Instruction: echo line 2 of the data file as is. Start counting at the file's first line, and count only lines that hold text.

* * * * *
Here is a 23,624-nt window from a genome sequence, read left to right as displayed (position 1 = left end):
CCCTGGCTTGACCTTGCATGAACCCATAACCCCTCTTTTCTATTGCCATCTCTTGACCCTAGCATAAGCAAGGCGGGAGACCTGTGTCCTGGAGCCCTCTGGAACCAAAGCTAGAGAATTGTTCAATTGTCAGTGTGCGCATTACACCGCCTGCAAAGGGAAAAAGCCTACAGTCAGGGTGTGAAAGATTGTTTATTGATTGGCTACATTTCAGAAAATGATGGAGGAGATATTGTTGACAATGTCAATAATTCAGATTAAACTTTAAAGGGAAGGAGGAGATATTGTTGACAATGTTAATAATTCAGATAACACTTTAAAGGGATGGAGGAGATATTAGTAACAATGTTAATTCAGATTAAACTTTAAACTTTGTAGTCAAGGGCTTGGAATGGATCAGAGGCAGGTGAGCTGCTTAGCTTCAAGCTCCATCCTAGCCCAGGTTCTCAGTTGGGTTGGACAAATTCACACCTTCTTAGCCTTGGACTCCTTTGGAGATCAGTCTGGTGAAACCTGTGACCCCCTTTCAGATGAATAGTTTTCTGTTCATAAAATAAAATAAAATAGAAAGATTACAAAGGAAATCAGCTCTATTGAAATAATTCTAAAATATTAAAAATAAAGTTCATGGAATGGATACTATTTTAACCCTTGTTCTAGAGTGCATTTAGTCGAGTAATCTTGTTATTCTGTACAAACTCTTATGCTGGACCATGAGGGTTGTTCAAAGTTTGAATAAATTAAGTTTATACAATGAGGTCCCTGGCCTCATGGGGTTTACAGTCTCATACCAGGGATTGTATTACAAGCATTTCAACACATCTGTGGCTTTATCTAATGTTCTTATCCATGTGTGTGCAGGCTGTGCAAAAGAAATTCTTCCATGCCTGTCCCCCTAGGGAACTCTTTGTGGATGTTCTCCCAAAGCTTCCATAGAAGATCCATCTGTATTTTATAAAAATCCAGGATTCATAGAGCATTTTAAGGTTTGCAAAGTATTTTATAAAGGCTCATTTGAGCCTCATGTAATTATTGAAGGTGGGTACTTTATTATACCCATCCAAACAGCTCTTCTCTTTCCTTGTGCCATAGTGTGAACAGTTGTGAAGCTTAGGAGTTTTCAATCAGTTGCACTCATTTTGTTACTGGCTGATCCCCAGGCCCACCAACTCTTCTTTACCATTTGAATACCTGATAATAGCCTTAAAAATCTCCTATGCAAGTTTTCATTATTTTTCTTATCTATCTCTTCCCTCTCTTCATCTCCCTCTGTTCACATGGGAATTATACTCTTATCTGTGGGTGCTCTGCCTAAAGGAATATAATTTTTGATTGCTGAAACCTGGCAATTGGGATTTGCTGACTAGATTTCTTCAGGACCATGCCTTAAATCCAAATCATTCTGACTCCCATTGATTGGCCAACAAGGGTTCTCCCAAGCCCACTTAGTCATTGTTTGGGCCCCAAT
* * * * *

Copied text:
CCCTGGCTTGACCTTGCATGAACCCATAACCCCTCTTTTCTATTGCCATCTCTTGACCCTAGCATAAGCAAGGCGGGAGACCTGTGTCCTGGAGCCCTCTGGAACCAAAGCTAGAGAATTGTTCAATTGTCAGTGTGCGCATTACACCGCCTGCAAAGGGAAAAAGCCTACAGTCAGGGTGTGAAAGATTGTTTATTGATTGGCTACATTTCAGAAAATGATGGAGGAGATATTGTTGACAATGTCAATAATTCAGATTAAACTTTAAAGGGAAGGAGGAGATATTGTTGACAATGTTAATAATTCAGATAACACTTTAAAGGGATGGAGGAGATATTAGTAACAATGTTAATTCAGATTAAACTTTAAACTTTGTAGTCAAGGGCTTGGAATGGATCAGAGGCAGGTGAGCTGCTTAGCTTCAAGCTCCATCCTAGCCCAGGTTCTCAGTTGGGTTGGACAAATTCACACCTTCTTAGCCTTGGACTCCTTTGGAGATCAGTCTGGTGAAACCTGTGACCCCCTTTCAGATGAATAGTTTTCTGTTCATAAAATAAAATAAAATAGAAAGATTACAAAGGAAATCAGCTCTATTGAAATAATTCTAAAATATTAAAAATAAAGTTCATGGAATGGATACTATTTTAACCCTTGTTCTAGAGTGCATTTAGTCGAGTAATCTTGTTATTCTGTACAAACTCTTATGCTGGACCATGAGGGTTGTTCAAAGTTTGAATAAATTAAGTTTATACAATGAGGTCCCTGGCCTCATGGGGTTTACAGTCTCATACCAGGGATTGTATTACAAGCATTTCAACACATCTGTGGCTTTATCTAATGTTCTTATCCATGTGTGTGCAGGCTGTGCAAAAGAAATTCTTCCATGCCTGTCCCCCTAGGGAACTCTTTGTGGATGTTCTCCCAAAGCTTCCATAGAAGATCCATCTGTATTTTATAAAAATCCAGGATTCATAGAGCATTTTAAGGTTTGCAAAGTATTTTATAAAGGCTCATTTGAGCCTCATGTAATTATTGAAGGTGGGTACTTTATTATACCCATCCAAACAGCTCTTCTCTTTCCTTGTGCCATAGTGTGAACAGTTGTGAAGCTTAGGAGTTTTCAATCAGTTGCACTCATTTTGTTACTGGCTGATCCCCAGGCCCACCAACTCTTCTTTACCATTTGAATACCTGATAATAGCCTTAAAAATCTCCTATGCAAGTTTTCATTATTTTTCTTATCTATCTCTTCCCTCTCTTCATCTCCCTCTGTTCACATGGGAATTATACTCTTATCTGTGGGTGCTCTGCCTAAAGGAATATAATTTTTGATTGCTGAAACCTGGCAATTGGGATTTGCTGACTAGATTTCTTCAGGACCATGCCTTAAATCCAAATCATTCTGACTCCCATTGATTGGCCAACAAGGGTTCTCCCAAGCCCACTTAGTCATTGTTTGGGCCCCAAT